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Alexander Farmhouse                                         MK 2335

4123 Glory Street

Charlotte

Synopsis of Significance:  The Alexander farmhouse is a rare surviving example of an early 20th century African American farmhouse.  The house has a high degree of integrity, having retained much of its historical material and setting.  John Murray Alexander bought the property from a white family, the Davises.  According to his daughter, Eliza Alexander Ross, Mr. Alexander raised cotton, worked as a blacksmith, and with his wife raised nine children in the house. 

The Alexander house sits on the original small ten-acre farm, which is now within Charlotte’s city limits.  The property has remained open, but farming has stopped and the property is surrounded by low-density suburban housing.  

The 1917 front-gabled house was built on brick piers, now infilled with block.  The house is three bays wide and two rooms deep, and it shows the influence of the Craftsman Style with exposed rafter tails, eave brackets, and shingled gables.  The house’s recessed front porch is typical of the bungalow form.  The house has retained it’s original single-light front door and six-over-six windows.  Two chimneys pierce the roof near the ridgeline.  One of the chimneys might be an added flue.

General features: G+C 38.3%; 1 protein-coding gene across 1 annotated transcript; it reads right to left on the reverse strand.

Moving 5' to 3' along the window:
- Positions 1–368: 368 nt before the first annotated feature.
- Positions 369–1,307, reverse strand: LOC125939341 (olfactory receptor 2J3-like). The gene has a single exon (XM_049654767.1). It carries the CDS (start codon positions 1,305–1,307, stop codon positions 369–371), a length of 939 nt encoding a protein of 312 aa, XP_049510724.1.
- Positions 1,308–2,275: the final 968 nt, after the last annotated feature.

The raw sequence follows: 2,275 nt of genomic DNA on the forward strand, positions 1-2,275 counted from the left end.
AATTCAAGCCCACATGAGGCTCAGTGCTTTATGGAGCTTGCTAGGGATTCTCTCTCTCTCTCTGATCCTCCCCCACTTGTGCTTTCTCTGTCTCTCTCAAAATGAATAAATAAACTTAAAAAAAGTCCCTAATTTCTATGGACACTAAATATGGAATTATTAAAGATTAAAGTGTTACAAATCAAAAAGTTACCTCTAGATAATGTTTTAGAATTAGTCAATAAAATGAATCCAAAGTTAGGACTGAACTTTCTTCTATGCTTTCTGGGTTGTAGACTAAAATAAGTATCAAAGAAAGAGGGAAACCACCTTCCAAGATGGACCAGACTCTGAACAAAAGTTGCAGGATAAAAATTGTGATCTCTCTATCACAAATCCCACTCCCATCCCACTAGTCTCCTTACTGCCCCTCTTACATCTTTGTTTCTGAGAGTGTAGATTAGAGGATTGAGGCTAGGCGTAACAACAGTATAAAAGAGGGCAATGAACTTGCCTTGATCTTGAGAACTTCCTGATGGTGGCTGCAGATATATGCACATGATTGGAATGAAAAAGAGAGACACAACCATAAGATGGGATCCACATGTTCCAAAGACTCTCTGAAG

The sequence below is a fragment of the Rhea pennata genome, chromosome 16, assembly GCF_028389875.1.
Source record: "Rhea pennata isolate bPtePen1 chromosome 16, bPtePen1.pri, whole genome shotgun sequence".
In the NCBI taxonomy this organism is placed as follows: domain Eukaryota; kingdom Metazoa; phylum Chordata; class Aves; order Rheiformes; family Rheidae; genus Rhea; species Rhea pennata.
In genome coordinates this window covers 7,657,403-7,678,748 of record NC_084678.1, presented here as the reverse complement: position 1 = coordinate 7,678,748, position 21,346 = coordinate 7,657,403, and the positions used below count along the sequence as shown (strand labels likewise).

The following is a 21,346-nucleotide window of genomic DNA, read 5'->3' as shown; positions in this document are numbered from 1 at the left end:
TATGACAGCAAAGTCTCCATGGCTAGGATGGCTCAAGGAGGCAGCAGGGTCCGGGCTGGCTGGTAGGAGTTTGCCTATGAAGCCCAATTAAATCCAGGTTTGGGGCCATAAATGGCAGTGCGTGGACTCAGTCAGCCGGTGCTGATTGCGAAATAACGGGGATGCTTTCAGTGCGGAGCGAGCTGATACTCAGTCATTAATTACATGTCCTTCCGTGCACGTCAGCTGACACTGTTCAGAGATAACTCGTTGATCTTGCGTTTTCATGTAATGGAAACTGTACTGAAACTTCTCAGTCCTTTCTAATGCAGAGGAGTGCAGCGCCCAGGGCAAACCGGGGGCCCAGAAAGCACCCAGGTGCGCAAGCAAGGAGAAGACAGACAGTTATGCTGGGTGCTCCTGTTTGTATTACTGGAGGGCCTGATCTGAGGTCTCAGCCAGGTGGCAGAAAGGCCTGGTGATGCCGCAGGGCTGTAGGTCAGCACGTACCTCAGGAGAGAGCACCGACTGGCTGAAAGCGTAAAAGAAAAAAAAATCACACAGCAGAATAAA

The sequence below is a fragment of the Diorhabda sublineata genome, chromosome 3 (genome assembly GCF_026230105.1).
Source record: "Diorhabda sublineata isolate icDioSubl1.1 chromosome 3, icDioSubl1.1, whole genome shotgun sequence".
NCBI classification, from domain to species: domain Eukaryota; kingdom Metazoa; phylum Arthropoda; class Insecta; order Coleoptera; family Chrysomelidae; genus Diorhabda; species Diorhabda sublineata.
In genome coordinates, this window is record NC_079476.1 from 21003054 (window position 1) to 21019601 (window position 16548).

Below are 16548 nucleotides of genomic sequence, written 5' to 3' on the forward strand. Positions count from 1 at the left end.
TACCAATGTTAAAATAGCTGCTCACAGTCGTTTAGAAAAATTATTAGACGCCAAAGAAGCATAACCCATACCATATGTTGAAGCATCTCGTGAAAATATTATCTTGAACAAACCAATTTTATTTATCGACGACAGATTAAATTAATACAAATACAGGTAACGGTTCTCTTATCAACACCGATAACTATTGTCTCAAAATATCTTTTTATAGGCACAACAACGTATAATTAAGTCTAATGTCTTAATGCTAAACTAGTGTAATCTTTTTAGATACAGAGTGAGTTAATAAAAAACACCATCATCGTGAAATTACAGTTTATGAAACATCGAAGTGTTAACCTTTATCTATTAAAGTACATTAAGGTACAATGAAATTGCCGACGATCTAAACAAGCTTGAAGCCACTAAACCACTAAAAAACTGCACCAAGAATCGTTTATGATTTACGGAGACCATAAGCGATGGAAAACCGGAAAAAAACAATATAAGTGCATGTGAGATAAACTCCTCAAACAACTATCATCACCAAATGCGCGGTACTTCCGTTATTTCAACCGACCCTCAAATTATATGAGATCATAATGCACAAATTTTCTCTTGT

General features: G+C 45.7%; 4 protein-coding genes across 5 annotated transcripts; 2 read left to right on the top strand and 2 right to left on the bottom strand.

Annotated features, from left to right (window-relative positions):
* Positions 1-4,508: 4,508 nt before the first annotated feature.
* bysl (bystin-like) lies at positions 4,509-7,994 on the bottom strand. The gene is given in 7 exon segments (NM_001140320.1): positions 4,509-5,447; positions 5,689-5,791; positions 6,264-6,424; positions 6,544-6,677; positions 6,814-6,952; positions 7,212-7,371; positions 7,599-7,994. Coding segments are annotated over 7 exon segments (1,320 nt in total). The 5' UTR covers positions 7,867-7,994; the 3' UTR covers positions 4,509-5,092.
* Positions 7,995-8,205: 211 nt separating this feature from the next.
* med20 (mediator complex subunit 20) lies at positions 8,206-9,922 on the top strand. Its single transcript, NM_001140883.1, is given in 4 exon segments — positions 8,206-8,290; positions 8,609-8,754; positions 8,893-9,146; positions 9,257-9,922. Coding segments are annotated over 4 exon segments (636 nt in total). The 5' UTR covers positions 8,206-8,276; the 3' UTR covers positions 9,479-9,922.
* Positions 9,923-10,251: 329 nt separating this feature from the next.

A one-room gabled addition was added to the west front bay of the house early in the 20th century.  The addition also features a shingled gable. All the house’s gables contain louvered vents.  A small bathroom was added to the rear of the house, and a rear engaged porch was enclosed.  Most of the house is covered with asbestos shingles, but original siding has been retained on the front elevation and on part of the front addition.

Around 1940, one of Mr. Alexander’s sons built a side-gabled house next door.  This simple house features German siding, six-over-six windows, and exposed rafter tails.  A frame garage sits behind the houses.